The establishment of the ITB may never have been the government’s’ goal, but rather a disingenuous campaign to take Charles Mok’s IT seat in the next election.
The failure of the ITB to pass through the Finance Committee seemed to be by design. The Chief Executive’s team put it at the bottom of the list of items to be considered by the Finance Committee. The only person who has been committed to it since the idea’s inception is somehow being made out to be the fall guy by the pro-establishment camp – also by design. The pro-establishment forces need Mok’s seat and aim to have it by hook or by crook.
Designed to fail
For the third time in the past two years, the establishment of the Innovation and Technology Bureau (ITB) failed to pass the Finance Committee (FC). Chief Executive CY Leung predictably lamented the temporary death of his controversial ‘brainchild’, blaming the pan-dems for filibustering. Information Technology legislator Charles Mok was specifically pinpointed, by the CE, as the culprit for “misrepresenting” the IT sector. Pro-establishment lawmakers and media alike toed the government line, as a symphony of blame fell on Charles Mok faster than the chandelier from the Phantom of the Opera.
In the aftermath of the political reform vote fiasco, CY Leung announced on June 19 the Government would reshuffle the order of the Finance Committee agenda. The new agenda would allow livelihood funding requests to be discussed first, and leave the controversial ITB application to the last. Had the ITB funding measure been first, the pan-dems would have curtailed their filibustering to get to the so-called livelihood measures (welfare) that the pro-dem parties are fond of.
The Finance Committee was extended by 28 meeting hours, at the behest of CY Leung, with only six items standing in the way of an ITB verdict. Alan Leong warned that forcing the extension could deep six the establishment of the ITB. And that might have been just what the CE ordered.
ITB – A means to an end, not an end
When it was finally the ITB’s turn in the final four hours of the FC last Saturday, the lawmakers who vowed to filibuster had their work done for them. Out of the 33 lawmakers who spoke, 26 belonged to the pro-establishment, including Wong Kwok-hing, Priscilla Leung, Ip Kwok-him, Regina Ip, and many many more. Most threw brickbats at Charles Mok, accusing him of claiming to represent IT voters, when in fact he was allied with the filibustering pan-dems against his constituents’ interests.
Priscilla Leung, who teaches law at City University, said, “A lot of my colleagues, not in my faculty, said any of them could do a better job in your position. Think about that!” Wong Kwok-hing called Mok shameless, and questioned how he could face his constituency, while Elizabeth Quat criticise Mok for paying the industry lip service, saying, “You say you love someone, and end up abusing them.” Christopher Chung deserves the award for most innovative insult, calling Mok a computer virus that must be removed. Pro-Beijing media outlets also took lengths to criticise Charles Mok and highlighted his roasting in the Finance Committee.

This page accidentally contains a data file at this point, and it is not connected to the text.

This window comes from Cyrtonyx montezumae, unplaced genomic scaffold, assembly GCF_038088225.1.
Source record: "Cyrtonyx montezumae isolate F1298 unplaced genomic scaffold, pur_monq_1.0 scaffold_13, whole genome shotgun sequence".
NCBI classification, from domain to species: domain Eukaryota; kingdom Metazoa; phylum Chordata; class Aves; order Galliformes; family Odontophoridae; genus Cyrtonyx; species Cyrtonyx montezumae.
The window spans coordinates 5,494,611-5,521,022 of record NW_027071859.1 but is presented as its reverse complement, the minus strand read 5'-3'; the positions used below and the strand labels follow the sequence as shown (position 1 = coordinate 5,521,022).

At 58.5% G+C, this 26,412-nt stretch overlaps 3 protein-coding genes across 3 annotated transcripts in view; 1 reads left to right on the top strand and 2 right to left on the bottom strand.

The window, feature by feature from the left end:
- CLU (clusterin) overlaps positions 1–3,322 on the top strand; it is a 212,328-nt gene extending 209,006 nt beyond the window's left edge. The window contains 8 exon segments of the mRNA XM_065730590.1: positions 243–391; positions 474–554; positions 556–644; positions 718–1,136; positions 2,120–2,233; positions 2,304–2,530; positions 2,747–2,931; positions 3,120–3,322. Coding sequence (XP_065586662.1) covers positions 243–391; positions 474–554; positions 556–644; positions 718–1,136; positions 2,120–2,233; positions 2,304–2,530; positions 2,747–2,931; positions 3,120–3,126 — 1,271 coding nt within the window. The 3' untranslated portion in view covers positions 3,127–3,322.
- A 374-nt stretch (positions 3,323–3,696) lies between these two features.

What they didn’t provide was any supporting evidence for their over the top invective.
Planned from the start
The rhetoric echoed the executive branch’s comments on the matter, and appeared very much a concerted effort between the pro-establishment lawmakers, the pro-Beijing media, the government, and chief influencers.
At the Chief Executive Q&A session just a week before, the Chief Executive claimed ‘some’ in the IT sector had expressed their displeasure with Mok, saying he failed to safeguard the industry’s interests. A day after, pro-establishment lawmakers announced a petition signed by 275 IT workers”, including Quat, BPA’s Lo Wai Kwok, Mok’s predecessor Samson Tam, and Eric Yeung, whom, rumour has it, is backed by Beijing to challenge Charles Mok for the IT seat next year.
Top media official and self-proclaimed ‘White House spokesperson’, Andrew Fung Wai-kwong, wrote in his newspaper column that Mok lacks political wisdom, political courage, and political responsibility. Cheung Chi-kong, ExCo member and Executive Director for the One Country Two Systems Research institute, also took to his column to question where Mok’s loyalty lay, with the IT sector or the pan-democrat camp?
5 votes, one at a time
Bear in mind: Beijing only needs to gain five seats to pass their electoral reform package in the next round of constitutional reform.
Forcing the Finance Committee into a showdown over the ITB was the perfect opportunity to exploit Mok’s awkward position between the IT sector and the pan-democrats. By using their influence in LegCo and the press to further portray Mok as a traitor of the industry may strengthen the pro-establishment’s challengers for the IT seat.
However, Mok’s disagreement with his pan-dem allies on the issue of the ITB is a long-standing matter of record and he has been a consistent, and often lonely, champion of the ITB project.
There have already been media reports disclosing shady maneuvers to “buy votes” in the IT sector. The pro-establishment could very well be competing for other functional constituency seats, and the government will likely exploit any opportunities to weaken the opposition ahead of next year’s LegCo elections.
It remains to be seen if this blatant and unfounded attack will sway IT voters in 2016, but look for similar attacks on other seats as the LegCo election machines kick into high gear.